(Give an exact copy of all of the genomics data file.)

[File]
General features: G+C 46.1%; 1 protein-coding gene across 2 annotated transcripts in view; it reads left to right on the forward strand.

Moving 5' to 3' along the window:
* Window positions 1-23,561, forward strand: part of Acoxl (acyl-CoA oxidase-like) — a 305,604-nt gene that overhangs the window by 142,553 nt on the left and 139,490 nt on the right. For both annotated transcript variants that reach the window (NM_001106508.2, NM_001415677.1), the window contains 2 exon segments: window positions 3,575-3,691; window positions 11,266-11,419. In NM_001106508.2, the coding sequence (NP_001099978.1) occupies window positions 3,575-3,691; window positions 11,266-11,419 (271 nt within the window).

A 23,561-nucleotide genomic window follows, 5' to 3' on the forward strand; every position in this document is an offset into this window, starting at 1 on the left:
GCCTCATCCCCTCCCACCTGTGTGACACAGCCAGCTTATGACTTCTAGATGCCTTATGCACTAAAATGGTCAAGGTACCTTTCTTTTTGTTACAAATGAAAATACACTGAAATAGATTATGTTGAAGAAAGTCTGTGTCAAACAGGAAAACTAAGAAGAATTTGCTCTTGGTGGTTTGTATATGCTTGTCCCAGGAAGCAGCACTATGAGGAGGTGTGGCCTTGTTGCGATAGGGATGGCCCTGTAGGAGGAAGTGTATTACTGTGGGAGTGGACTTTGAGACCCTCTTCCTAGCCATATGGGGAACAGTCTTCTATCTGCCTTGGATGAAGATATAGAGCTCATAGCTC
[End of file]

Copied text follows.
General features: G+C 46.1%; 1 protein-coding gene across 2 annotated transcripts in view; it reads left to right on the forward strand.

Moving 5' to 3' along the window:
* Window positions 1-23,561, forward strand: part of Acoxl (acyl-CoA oxidase-like) — a 305,604-nt gene that overhangs the window by 142,553 nt on the left and 139,490 nt on the right. For both annotated transcript variants that reach the window (NM_001106508.2, NM_001415677.1), the window contains 2 exon segments: window positions 3,575-3,691; window positions 11,266-11,419. In NM_001106508.2, the coding sequence (NP_001099978.1) occupies window positions 3,575-3,691; window positions 11,266-11,419 (271 nt within the window).

A 23,561-nucleotide genomic window follows, 5' to 3' on the forward strand; every position in this document is an offset into this window, starting at 1 on the left:
GCCTCATCCCCTCCCACCTGTGTGACACAGCCAGCTTATGACTTCTAGATGCCTTATGCACTAAAATGGTCAAGGTACCTTTCTTTTTGTTACAAATGAAAATACACTGAAATAGATTATGTTGAAGAAAGTCTGTGTCAAACAGGAAAACTAAGAAGAATTTGCTCTTGGTGGTTTGTATATGCTTGTCCCAGGAAGCAGCACTATGAGGAGGTGTGGCCTTGTTGCGATAGGGATGGCCCTGTAGGAGGAAGTGTATTACTGTGGGAGTGGACTTTGAGACCCTCTTCCTAGCCATATGGGGAACAGTCTTCTATCTGCCTTGGATGAAGATATAGAGCTCATAGCTC